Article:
Visual influences on the auditory perception of passability

Date of Completion

January 1999


Psychology, Behavioral|Psychology, Experimental|Psychology, Cognitive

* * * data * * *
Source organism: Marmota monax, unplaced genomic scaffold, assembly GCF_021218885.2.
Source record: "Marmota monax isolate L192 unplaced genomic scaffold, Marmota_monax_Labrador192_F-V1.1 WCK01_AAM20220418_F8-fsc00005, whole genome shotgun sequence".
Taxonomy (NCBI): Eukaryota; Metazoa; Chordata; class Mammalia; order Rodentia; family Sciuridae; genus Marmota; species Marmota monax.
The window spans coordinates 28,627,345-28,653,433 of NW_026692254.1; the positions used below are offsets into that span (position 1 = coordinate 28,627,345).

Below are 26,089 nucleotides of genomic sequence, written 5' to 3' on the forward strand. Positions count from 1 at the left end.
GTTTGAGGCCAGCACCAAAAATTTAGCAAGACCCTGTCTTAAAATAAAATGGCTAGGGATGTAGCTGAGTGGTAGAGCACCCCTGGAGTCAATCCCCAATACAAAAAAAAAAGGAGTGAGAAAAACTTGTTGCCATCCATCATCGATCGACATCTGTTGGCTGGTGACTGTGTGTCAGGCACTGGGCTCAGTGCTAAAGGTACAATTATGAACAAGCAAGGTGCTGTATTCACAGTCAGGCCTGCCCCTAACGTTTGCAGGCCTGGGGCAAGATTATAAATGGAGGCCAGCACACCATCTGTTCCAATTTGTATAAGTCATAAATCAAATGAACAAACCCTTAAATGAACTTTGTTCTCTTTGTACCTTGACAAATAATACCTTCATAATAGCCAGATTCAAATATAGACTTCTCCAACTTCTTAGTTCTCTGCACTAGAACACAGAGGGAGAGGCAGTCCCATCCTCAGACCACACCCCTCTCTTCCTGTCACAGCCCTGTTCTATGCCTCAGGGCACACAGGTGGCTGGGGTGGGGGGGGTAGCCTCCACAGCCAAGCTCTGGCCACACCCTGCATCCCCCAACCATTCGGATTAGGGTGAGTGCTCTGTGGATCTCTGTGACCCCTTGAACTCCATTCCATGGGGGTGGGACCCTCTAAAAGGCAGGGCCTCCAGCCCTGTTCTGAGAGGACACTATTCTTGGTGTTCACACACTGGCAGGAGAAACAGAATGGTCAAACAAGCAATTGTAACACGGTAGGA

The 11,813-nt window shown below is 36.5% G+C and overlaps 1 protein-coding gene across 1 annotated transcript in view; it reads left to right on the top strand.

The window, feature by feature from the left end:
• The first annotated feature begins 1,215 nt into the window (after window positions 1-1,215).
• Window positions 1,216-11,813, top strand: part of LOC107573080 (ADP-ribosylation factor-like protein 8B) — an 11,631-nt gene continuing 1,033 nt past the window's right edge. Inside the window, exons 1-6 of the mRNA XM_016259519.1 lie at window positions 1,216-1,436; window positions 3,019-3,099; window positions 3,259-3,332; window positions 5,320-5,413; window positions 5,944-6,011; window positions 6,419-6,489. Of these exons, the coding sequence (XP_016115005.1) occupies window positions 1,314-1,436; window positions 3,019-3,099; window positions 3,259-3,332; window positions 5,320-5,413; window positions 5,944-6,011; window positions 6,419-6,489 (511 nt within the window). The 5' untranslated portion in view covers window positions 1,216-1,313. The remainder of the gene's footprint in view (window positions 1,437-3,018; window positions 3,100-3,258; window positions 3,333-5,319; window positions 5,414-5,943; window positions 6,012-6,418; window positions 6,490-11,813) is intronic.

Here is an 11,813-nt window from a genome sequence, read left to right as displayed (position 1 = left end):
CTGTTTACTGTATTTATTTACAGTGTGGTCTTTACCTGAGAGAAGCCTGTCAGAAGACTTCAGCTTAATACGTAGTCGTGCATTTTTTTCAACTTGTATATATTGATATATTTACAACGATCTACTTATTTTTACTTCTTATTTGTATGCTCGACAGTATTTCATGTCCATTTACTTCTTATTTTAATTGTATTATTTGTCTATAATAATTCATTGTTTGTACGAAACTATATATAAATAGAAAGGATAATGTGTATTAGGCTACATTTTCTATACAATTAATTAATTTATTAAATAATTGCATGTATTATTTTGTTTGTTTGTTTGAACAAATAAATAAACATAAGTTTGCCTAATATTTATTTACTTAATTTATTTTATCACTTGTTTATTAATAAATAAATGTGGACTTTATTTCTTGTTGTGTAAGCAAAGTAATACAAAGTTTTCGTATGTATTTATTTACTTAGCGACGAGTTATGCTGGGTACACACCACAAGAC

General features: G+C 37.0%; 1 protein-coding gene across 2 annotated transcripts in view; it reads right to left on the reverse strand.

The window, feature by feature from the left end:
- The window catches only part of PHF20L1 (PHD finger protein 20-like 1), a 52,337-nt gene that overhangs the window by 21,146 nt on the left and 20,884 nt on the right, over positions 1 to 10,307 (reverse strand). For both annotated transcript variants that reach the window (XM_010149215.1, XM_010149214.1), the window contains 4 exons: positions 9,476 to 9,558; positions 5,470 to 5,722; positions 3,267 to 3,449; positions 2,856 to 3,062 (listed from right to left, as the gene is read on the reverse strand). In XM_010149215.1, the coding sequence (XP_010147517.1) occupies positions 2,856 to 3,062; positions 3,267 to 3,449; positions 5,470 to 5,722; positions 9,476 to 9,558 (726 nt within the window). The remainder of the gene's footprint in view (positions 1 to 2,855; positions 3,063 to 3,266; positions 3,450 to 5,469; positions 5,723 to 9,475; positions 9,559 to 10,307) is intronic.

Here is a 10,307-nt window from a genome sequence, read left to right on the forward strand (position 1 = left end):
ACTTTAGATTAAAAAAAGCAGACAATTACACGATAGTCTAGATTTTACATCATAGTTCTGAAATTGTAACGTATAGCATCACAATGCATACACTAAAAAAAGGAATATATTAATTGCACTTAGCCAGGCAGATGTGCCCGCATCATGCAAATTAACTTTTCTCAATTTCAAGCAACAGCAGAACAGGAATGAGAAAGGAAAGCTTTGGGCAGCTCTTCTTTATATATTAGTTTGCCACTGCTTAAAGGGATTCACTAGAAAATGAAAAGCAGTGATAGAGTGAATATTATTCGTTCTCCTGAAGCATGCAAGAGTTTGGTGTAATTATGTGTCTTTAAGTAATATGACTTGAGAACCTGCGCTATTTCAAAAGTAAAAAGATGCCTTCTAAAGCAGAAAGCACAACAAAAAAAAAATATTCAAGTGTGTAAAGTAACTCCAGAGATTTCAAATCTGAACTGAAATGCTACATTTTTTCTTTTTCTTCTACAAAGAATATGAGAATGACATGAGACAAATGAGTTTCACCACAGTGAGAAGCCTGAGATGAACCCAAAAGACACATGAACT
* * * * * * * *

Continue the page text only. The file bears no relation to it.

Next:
Generally speaking, vision affects one's ability to localize sound. However, the varieties of visual experience capable of influencing sound localization remain in question. The present study explored the effects of visual preview on the ability of observers to judge whether the space between a wall and a sound source affords passage. Experiments 1 and 2 examined how the quantity and content of visual preview of the experimental setting influenced observer's judgments of passage. Experiments 3 and 4 evaluated the relationship between passability perception and inspection of a two dimensional, schematic representation of the experimental setting. The findings of Experiments 1 and 2 suggest that quantity, not content, of visual preview is a significant factor affecting auditory passability perception. Such a finding is in accordance with the notion that it is better to consider visual experience a quantitative, not categorical, variable (e.g., Jones, 1975). The results of Experiment 3 revealed that inspection of a schematic representation of the experimental setting enhanced auditory judgments of passage regardless of whether or not direct visual experience was permitted. The results of Experiment 4 suggest that for a schematic to enhance auditory passability perception, the schematic must be informative as to the layout of the experimental setting. The findings of the present study are discussed in terms of simultaneous and sequential seeing and listening, first-hand versus second-hand seeing, affordance perception, the significance of the content of visual experience, and perceptual learning. ^